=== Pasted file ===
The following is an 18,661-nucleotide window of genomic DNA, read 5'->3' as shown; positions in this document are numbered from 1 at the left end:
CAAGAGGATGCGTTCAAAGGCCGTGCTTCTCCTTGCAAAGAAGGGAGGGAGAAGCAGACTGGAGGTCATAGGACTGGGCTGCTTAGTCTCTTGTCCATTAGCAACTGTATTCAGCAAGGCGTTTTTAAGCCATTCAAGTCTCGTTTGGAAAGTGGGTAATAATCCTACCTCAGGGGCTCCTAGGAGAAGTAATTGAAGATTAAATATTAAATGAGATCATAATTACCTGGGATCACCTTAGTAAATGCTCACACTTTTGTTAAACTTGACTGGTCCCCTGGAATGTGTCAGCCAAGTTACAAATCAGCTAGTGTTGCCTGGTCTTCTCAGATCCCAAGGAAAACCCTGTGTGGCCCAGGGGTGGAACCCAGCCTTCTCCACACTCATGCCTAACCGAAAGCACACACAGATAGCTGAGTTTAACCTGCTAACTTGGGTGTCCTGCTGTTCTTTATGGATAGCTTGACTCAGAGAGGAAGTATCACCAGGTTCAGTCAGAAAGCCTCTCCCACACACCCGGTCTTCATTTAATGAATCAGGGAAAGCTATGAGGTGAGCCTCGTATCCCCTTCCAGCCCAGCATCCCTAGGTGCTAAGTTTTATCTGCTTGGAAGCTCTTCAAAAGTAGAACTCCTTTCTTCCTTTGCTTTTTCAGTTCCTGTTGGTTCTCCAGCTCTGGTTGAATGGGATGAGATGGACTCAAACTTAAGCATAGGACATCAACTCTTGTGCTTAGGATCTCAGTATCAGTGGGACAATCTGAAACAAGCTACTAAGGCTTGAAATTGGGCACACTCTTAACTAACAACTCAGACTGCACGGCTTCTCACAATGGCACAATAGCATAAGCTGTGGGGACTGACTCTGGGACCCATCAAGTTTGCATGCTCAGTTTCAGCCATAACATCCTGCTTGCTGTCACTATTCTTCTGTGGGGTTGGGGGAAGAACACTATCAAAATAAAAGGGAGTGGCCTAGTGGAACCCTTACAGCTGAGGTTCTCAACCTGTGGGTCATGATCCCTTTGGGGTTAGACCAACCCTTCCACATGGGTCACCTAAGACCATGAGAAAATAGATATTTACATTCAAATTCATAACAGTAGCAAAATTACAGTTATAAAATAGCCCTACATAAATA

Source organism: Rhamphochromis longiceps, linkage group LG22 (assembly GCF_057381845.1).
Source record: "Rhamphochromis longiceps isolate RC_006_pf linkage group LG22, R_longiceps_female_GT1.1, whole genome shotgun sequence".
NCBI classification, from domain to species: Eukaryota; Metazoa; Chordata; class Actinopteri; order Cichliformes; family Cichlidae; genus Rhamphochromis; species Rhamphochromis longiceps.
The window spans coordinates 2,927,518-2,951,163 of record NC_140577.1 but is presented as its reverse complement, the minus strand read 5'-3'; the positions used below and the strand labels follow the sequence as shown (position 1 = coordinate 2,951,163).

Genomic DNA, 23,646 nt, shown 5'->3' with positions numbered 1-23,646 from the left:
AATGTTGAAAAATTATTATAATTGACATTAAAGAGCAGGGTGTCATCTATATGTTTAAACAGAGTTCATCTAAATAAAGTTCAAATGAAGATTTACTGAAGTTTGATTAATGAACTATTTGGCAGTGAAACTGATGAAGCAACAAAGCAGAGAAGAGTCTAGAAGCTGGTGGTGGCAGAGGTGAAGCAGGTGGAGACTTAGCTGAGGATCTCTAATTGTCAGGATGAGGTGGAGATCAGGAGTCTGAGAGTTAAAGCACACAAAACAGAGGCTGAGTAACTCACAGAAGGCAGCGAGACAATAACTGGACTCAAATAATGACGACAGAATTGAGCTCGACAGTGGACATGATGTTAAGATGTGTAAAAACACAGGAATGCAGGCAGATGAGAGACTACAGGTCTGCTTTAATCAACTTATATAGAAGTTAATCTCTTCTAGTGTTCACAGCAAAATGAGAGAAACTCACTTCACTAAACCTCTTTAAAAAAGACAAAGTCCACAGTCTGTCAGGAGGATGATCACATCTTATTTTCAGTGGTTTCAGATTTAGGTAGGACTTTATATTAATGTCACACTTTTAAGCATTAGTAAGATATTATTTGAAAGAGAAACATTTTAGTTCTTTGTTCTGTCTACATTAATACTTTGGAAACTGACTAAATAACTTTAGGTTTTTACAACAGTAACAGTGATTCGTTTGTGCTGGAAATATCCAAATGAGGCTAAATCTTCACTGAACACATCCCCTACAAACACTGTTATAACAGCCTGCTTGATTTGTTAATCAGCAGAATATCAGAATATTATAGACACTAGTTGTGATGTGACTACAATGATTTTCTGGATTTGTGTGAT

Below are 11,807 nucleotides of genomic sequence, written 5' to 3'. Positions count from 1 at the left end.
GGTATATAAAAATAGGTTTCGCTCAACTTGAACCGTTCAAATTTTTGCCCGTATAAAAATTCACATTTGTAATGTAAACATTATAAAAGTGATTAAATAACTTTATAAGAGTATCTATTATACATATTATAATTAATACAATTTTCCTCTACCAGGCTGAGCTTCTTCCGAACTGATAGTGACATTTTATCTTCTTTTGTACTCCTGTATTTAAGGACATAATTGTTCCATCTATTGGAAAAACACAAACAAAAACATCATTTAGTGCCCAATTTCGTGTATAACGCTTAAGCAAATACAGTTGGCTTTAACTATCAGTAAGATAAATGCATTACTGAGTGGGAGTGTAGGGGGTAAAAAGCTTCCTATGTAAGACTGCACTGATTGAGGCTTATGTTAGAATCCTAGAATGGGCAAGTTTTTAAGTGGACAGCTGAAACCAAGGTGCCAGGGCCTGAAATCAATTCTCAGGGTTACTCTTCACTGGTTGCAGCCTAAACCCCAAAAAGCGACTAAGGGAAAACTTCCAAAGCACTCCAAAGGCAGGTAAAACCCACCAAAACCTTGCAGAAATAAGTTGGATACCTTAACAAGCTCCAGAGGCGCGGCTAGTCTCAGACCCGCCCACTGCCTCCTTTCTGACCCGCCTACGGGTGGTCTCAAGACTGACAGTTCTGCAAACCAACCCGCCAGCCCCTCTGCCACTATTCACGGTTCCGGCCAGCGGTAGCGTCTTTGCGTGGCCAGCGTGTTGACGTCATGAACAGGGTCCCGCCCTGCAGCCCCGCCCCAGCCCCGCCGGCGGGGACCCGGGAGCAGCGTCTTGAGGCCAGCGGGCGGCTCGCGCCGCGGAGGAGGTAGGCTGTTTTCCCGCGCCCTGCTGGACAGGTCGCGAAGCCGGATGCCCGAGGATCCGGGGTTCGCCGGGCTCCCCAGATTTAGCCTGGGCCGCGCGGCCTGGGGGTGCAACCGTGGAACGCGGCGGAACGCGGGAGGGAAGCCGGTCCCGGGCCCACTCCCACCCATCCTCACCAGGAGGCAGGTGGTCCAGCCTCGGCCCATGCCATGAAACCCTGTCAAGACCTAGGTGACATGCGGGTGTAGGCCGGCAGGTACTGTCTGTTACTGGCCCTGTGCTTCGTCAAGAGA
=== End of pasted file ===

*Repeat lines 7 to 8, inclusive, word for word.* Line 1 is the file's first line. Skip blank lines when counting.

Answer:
Genomic DNA, 23,646 nt, shown 5'->3' with positions numbered 1-23,646 from the left:
AATGTTGAAAAATTATTATAATTGACATTAAAGAGCAGGGTGTCATCTATATGTTTAAACAGAGTTCATCTAAATAAAGTTCAAATGAAGATTTACTGAAGTTTGATTAATGAACTATTTGGCAGTGAAACTGATGAAGCAACAAAGCAGAGAAGAGTCTAGAAGCTGGTGGTGGCAGAGGTGAAGCAGGTGGAGACTTAGCTGAGGATCTCTAATTGTCAGGATGAGGTGGAGATCAGGAGTCTGAGAGTTAAAGCACACAAAACAGAGGCTGAGTAACTCACAGAAGGCAGCGAGACAATAACTGGACTCAAATAATGACGACAGAATTGAGCTCGACAGTGGACATGATGTTAAGATGTGTAAAAACACAGGAATGCAGGCAGATGAGAGACTACAGGTCTGCTTTAATCAACTTATATAGAAGTTAATCTCTTCTAGTGTTCACAGCAAAATGAGAGAAACTCACTTCACTAAACCTCTTTAAAAAAGACAAAGTCCACAGTCTGTCAGGAGGATGATCACATCTTATTTTCAGTGGTTTCAGATTTAGGTAGGACTTTATATTAATGTCACACTTTTAAGCATTAGTAAGATATTATTTGAAAGAGAAACATTTTAGTTCTTTGTTCTGTCTACATTAATACTTTGGAAACTGACTAAATAACTTTAGGTTTTTACAACAGTAACAGTGATTCGTTTGTGCTGGAAATATCCAAATGAGGCTAAATCTTCACTGAACACATCCCCTACAAACACTGTTATAACAGCCTGCTTGATTTGTTAATCAGCAGAATATCAGAATATTATAGACACTAGTTGTGATGTGACTACAATGATTTTCTGGATTTGTGTGAT